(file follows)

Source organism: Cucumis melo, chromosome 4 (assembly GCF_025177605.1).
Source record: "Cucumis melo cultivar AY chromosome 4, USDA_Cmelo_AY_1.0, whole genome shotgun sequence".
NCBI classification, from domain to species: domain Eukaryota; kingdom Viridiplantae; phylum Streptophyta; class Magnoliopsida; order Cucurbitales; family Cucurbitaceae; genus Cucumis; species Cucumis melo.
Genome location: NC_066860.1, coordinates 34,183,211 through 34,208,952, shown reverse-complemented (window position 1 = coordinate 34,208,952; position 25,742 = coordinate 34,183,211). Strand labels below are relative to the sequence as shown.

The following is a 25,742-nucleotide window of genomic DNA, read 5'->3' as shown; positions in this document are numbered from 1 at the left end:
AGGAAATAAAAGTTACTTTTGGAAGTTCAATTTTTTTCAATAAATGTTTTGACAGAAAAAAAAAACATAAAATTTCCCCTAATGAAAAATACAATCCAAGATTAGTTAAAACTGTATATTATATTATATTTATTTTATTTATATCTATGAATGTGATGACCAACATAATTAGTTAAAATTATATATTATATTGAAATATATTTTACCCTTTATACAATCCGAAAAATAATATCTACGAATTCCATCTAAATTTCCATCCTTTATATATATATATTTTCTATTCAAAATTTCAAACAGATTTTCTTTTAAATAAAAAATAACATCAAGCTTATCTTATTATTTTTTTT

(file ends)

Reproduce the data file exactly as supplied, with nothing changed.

Source organism: Cucumis melo, chromosome 4 (assembly GCF_025177605.1).
Source record: "Cucumis melo cultivar AY chromosome 4, USDA_Cmelo_AY_1.0, whole genome shotgun sequence".
NCBI classification, from domain to species: domain Eukaryota; kingdom Viridiplantae; phylum Streptophyta; class Magnoliopsida; order Cucurbitales; family Cucurbitaceae; genus Cucumis; species Cucumis melo.
Genome location: NC_066860.1, coordinates 34,183,211 through 34,208,952, shown reverse-complemented (window position 1 = coordinate 34,208,952; position 25,742 = coordinate 34,183,211). Strand labels below are relative to the sequence as shown.

The following is a 25,742-nucleotide window of genomic DNA, read 5'->3' as shown; positions in this document are numbered from 1 at the left end:
AGGAAATAAAAGTTACTTTTGGAAGTTCAATTTTTTTCAATAAATGTTTTGACAGAAAAAAAAAACATAAAATTTCCCCTAATGAAAAATACAATCCAAGATTAGTTAAAACTGTATATTATATTATATTTATTTTATTTATATCTATGAATGTGATGACCAACATAATTAGTTAAAATTATATATTATATTGAAATATATTTTACCCTTTATACAATCCGAAAAATAATATCTACGAATTCCATCTAAATTTCCATCCTTTATATATATATATTTTCTATTCAAAATTTCAAACAGATTTTCTTTTAAATAAAAAATAACATCAAGCTTATCTTATTATTTTTTTT